Weightbearing anteroposterior pelvic radiographs are recommended in DDH assessment

Clin Orthop Relat Res. 2008 Apr;466(4):813-9. doi: 10.1007/s11999-008-0156-0. Epub 2008 Mar 12.

Abstract

Neutral pelvic positioning during recording of anteroposterior pelvic radiographs has been recommended for precise interpretation of acetabular deformities. Because the effect of pelvic positioning is controversial in the literature, we asked whether the weightbearing position would alter radiographic interpretations. We obtained sets of supine and weightbearing anteroposterior pelvic radiographs of 31 patients with developmental dysplasia of the hip and measured pelvic tilt, acetabular version, center edge angle, acetabular index, joint space width and femoral head translation. For both genders the pelvis extended when patients were repositioned from supine to weightbearing but extension was more pronounced in women compared with men. The number of patients with apparent acetabular retroversion was reduced from 11 supine to four when weightbearing. The center edge angle, acetabular index, joint space width and femoral head translation were similar in both views. We recommend weightbearing anteroposterior pelvic radiographs be obtained to assess DDH given the differences in pelvic flexion-extension and interpretations of acetabular version.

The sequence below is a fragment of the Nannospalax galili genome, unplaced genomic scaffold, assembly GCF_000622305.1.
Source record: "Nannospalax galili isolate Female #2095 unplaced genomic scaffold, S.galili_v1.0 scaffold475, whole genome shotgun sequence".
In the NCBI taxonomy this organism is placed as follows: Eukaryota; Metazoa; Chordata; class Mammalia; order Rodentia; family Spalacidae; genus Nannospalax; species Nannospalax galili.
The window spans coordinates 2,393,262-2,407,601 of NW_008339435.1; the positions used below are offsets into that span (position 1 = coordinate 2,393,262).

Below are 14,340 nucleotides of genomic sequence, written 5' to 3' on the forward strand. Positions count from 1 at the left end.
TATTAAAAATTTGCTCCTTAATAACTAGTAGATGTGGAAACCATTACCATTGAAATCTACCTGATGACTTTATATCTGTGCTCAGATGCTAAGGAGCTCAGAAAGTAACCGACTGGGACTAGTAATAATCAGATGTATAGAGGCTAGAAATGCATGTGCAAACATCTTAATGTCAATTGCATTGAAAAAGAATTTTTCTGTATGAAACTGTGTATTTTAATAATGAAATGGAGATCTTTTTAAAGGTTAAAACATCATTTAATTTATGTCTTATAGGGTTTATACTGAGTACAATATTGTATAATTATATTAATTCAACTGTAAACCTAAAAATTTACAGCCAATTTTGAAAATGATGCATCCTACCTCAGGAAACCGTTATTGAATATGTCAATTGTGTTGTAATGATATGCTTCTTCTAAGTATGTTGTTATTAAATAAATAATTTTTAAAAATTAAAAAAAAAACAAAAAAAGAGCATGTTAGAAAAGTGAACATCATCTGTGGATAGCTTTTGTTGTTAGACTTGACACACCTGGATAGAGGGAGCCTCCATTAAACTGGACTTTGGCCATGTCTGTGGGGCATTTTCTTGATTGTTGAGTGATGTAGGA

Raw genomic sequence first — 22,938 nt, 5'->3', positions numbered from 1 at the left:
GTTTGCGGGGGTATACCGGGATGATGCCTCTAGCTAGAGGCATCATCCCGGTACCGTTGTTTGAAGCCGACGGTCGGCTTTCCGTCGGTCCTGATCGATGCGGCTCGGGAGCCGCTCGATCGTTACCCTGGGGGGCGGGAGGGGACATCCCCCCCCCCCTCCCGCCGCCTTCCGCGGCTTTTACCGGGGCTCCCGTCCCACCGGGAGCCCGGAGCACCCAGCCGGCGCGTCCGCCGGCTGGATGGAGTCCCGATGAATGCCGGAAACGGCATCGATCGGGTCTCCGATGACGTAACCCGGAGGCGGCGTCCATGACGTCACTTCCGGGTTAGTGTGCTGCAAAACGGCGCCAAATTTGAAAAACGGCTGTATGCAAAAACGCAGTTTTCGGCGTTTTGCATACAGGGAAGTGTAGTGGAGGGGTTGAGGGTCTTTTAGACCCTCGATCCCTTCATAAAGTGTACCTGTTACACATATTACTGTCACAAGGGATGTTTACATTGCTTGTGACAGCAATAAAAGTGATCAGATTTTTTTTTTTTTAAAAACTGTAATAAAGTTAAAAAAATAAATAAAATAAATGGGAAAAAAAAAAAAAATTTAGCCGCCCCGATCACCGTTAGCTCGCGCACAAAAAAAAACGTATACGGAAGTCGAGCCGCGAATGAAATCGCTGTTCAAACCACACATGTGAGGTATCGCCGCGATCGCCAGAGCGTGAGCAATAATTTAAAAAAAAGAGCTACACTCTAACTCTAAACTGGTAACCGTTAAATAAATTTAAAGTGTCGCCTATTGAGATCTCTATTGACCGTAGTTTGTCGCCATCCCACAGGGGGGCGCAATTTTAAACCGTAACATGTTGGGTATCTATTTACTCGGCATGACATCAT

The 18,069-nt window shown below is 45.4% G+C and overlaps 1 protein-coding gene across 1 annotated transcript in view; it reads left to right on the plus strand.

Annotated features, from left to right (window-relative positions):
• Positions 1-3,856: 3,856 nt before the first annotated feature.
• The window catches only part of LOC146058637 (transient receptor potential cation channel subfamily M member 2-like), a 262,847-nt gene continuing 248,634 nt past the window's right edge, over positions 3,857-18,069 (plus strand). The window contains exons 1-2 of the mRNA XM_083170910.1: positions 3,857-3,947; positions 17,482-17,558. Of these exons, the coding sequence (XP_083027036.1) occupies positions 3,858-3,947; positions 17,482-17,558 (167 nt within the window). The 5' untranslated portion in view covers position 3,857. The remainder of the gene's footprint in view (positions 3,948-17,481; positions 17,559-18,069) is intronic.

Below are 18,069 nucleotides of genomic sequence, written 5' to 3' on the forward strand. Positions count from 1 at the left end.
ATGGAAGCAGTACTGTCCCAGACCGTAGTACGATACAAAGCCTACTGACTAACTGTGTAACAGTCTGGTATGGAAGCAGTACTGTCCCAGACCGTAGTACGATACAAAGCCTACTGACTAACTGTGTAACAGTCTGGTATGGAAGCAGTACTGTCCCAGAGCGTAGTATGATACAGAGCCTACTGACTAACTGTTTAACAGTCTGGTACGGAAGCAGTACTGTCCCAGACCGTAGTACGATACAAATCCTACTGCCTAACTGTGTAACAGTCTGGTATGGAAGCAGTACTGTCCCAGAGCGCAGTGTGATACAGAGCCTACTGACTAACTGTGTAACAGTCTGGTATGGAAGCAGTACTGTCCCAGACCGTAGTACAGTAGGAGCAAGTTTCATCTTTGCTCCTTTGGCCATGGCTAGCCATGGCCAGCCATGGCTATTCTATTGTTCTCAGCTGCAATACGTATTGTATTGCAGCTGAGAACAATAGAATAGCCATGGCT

Level of evidence: Level III, diagnostic study. See the Guidelines for Authors for a complete description of levels of evidence.

Publication types

  • Comparative Study

MeSH terms

  • Acetabulum / diagnostic imaging
  • Acetabulum / physiopathology
  • Adolescent
  • Adult
  • Arthrography
  • Female
  • Femur Head / diagnostic imaging
  • Femur Head / physiopathology
  • Hip Dislocation, Congenital / diagnostic imaging*
  • Hip Dislocation, Congenital / physiopathology
  • Hip Joint / diagnostic imaging*
  • Hip Joint / physiopathology
  • Humans
  • Male
  • Middle Aged
  • Pelvis / diagnostic imaging*
  • Pelvis / physiopathology
  • Posture*
  • Practice Guidelines as Topic
  • Sex Factors
  • Weight-Bearing*